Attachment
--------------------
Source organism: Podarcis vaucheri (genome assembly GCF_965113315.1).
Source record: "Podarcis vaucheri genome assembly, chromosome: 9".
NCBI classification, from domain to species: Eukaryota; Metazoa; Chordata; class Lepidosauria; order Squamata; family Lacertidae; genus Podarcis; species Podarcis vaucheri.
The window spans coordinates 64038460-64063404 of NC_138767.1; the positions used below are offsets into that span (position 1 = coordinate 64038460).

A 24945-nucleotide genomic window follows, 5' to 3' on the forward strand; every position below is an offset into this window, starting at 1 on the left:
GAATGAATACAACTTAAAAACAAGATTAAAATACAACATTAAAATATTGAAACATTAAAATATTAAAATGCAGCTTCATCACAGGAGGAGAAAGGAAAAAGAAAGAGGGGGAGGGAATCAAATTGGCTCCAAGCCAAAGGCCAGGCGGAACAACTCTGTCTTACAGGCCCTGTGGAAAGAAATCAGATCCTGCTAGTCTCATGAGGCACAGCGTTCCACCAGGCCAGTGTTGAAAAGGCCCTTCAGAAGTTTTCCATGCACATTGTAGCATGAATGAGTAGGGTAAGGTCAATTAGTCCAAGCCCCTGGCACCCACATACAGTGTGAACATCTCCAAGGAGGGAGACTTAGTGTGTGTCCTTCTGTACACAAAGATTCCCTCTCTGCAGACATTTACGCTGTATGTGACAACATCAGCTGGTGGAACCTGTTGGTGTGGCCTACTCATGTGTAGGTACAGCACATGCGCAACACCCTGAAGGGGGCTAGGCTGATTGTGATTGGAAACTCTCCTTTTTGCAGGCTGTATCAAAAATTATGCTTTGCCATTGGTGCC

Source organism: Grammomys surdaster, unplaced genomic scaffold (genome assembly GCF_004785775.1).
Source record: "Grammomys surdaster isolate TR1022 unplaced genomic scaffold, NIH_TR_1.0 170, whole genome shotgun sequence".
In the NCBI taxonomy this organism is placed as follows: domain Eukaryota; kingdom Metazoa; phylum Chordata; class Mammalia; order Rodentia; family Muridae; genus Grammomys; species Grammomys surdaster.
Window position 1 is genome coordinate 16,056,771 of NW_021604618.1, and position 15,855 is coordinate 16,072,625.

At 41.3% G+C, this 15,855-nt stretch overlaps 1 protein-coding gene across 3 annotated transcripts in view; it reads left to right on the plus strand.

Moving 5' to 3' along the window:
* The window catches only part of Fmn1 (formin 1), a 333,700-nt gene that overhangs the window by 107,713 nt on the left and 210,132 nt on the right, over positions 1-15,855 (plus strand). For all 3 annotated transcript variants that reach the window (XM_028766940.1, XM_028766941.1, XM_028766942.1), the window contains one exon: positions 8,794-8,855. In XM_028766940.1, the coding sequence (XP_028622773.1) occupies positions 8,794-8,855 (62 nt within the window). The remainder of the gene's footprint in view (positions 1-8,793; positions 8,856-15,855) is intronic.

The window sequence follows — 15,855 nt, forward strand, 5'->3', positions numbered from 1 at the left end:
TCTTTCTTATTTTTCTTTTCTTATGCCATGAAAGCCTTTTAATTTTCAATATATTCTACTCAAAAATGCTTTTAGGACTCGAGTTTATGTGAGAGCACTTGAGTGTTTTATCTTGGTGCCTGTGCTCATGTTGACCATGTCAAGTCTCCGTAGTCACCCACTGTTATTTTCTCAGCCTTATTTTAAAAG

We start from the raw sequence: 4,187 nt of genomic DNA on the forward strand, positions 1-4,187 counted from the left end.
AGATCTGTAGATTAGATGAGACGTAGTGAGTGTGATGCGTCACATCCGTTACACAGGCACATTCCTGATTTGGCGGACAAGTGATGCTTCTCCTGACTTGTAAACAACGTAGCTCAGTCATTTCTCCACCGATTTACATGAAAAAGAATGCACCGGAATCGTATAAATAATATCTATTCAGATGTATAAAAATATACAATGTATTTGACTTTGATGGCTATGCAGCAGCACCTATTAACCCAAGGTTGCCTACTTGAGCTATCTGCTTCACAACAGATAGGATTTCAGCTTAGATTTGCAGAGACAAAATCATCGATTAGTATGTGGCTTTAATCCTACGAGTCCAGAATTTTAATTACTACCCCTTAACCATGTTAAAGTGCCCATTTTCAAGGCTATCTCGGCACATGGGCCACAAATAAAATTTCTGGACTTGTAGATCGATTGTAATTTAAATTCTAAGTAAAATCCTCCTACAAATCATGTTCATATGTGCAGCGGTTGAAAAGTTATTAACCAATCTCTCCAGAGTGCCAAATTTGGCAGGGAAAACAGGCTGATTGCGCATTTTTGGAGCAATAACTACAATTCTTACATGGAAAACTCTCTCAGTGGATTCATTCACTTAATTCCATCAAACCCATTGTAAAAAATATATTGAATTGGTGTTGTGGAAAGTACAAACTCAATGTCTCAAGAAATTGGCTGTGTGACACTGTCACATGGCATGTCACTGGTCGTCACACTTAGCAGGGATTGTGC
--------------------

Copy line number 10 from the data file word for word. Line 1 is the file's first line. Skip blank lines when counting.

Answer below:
Window position 1 is genome coordinate 16,056,771 of NW_021604618.1, and position 15,855 is coordinate 16,072,625.